Since its introduction in 2007, healthcare leaders have championed the Triple Aim, grappling with the challenges we know all too well today: curbing costs of care and advancing access to quality, safe, equitable, and evidence-based care. The revolutionary framework published in Health Affairs paved the path towards better health in this country but left out a vital component—the provider.
In this age of technologic evolution, reimbursement innovation, provider shortages, and epidemic rates of burnout, Bodenheimer and Sinsky saw the writing on the wall. We could not achieve the Triple Aim without recognizing that providers are patients, too, and that health systems cannot take care of populations without taking care of their own. The Quadruple Aim to improve the work life and wellbeing of the provider was thus introduced in 2014 in the Annals of Family Medicine.
The importance of the Quadruple Aim became more recognized as the ill-effects of provider burnout and fatigue on patient experience, quality, and safety became increasingly well-documented. While many of the interventions proposed are individually and internally focused (e.g. narrative medicine, journal clubs, yoga, meditation, and mindfulness), several pioneers have considered system-wide efforts, suggesting that hospitals and health systems would be remiss if they did not address the Quadruple Aim top-down, imagining an environment built for the 21st century provider in mind.
Healthcare is all about the patient populations we serve and the dedicated providers who care for them. As we plan for the future of healthcare, we believe it should be one where patients and providers come first—planning facilities that enable team collocation for improved workflow, collaboration and comradery, streamlined documentation, pre-visit planning, patient registration, and reduced barriers to practice top of license—providing space for respite and rejuvenation, and ensuring highest and best use of the built environment and the people that work there.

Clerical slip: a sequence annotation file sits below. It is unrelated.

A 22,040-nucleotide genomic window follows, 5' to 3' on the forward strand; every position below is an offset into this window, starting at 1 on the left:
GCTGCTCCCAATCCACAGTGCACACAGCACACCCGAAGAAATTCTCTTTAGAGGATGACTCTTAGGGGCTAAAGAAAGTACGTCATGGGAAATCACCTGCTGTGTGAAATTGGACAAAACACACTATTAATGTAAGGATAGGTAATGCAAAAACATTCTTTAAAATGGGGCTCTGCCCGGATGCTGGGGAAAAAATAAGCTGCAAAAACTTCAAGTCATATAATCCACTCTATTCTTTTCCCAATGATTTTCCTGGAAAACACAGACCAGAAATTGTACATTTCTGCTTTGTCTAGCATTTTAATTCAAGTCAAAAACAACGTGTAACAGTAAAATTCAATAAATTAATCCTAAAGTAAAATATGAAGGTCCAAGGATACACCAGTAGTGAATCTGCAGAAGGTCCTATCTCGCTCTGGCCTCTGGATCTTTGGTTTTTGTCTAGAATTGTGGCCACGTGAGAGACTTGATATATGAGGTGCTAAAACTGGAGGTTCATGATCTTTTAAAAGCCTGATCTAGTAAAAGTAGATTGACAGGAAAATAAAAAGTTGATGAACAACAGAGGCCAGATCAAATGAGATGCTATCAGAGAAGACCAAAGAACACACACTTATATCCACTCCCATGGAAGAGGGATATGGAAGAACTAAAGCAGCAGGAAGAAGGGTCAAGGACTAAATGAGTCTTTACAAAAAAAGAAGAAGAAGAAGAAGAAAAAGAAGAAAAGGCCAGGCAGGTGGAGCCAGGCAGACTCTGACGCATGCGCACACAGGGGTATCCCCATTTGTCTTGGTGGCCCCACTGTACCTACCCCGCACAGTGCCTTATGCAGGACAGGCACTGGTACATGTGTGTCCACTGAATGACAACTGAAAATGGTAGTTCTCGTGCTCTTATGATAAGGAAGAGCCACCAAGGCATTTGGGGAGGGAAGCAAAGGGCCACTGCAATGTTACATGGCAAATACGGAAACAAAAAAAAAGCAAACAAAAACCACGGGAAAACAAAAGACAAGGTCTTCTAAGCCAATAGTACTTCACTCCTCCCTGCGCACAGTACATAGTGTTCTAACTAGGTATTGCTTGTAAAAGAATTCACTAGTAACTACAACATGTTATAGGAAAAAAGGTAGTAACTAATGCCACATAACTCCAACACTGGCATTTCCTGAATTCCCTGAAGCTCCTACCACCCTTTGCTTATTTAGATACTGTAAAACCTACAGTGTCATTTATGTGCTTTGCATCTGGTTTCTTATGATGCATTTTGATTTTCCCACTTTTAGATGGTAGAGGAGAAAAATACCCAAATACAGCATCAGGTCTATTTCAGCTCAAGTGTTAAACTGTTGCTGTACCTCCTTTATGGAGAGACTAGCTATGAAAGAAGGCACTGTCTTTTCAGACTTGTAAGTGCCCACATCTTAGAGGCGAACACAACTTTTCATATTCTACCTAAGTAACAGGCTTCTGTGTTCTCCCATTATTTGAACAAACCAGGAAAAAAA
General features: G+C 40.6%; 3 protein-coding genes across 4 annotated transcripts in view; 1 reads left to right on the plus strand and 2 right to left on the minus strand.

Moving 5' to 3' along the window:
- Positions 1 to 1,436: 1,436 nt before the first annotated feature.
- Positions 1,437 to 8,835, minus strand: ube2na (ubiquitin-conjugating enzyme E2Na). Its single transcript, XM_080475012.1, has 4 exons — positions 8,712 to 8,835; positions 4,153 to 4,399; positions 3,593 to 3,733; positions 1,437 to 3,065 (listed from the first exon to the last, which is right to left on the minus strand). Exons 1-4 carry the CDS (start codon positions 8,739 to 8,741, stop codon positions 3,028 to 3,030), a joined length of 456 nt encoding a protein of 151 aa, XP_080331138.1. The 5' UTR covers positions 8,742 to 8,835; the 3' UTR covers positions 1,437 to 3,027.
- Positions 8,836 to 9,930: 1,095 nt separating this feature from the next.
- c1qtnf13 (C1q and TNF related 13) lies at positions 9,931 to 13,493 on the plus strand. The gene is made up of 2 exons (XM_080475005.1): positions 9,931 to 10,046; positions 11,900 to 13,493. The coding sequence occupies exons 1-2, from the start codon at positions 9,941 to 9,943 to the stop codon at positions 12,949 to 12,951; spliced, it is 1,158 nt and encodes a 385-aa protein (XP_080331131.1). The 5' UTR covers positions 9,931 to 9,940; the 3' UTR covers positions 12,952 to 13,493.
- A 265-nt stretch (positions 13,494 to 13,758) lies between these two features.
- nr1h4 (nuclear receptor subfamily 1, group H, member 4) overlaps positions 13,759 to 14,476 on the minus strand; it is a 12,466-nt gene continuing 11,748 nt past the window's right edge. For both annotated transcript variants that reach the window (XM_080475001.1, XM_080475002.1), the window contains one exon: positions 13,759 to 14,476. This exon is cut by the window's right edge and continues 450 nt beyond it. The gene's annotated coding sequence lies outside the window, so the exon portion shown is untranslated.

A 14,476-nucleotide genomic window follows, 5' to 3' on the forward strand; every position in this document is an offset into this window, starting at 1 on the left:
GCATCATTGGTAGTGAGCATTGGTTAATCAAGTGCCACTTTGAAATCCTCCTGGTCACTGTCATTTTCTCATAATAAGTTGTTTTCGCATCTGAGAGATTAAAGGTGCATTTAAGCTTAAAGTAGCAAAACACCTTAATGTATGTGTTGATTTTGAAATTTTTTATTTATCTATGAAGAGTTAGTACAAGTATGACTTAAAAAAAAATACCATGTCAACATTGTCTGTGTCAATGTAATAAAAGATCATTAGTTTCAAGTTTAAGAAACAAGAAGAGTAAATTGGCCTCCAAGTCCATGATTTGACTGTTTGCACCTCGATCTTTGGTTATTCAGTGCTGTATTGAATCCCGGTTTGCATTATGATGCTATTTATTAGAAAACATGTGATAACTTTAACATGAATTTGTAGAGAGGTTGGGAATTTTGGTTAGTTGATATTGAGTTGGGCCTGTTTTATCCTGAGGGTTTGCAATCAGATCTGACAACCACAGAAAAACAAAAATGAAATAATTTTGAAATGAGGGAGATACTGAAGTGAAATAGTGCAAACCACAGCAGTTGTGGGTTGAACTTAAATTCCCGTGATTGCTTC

“Collegiality between colleagues is a necessary ingredient for team success. Teams that talk about their work are better able to accomplish goals. The experience of shared problem solving imbues teams with collegiality, making work easier and more enjoyable. And modern hospitals [have been] specifically designed to eliminate collegiality.” — Joshua Landy, MD, Founder of Figure 1
At Innova, we plan with the Quadruple Aim in mind. We work with clinical and administrative leadership alongside design teams to ensure the physical environment fosters health and well-being for both the healer and the sick; that the space planning make sense for the work life of modern-day clinician.
A few examples of caregiver support elements encompassed in our planning include:
- Evaluation and simulation of walking distances to reduce staff fatigue
- Access to natural light for providers
- Accounting for scribes in the ED and clinics to reduce documentation burden
- Incorporation of healthy food vending in staff break areas
- Inclusion of “caregiver support areas” that go beyond a typical break room
- Embedding “privacy enclaves” in team work-areas to enable private/quiet conversations within a collaborative zone
- Consideration of staff-convenience functions, such as daycare and exercise facilities, into master plans
How is your organization planning space to support your caregivers? Join the conversation below.
By Damiana Andonova | August 2019
[i] PriceWaterhouseCoopers. (2004). The role of hospital design in the recruitment, retention and performance of NHS NHS nurses in England. London: CABE. Retrieved from: https://webarchive.nationalarchives.gov.uk/20110118153647/http://www.cabe.org.uk/files/the-role-of-hospital-design.pdf
[ii] Swenson, S., Strongwater, S., & S, M. N. (2018). Leadership survey: immunization against burnout. NEJM Catalyst. Retrieved from: https://catalyst.nejm.org/survey-immunization-clinician-burnout/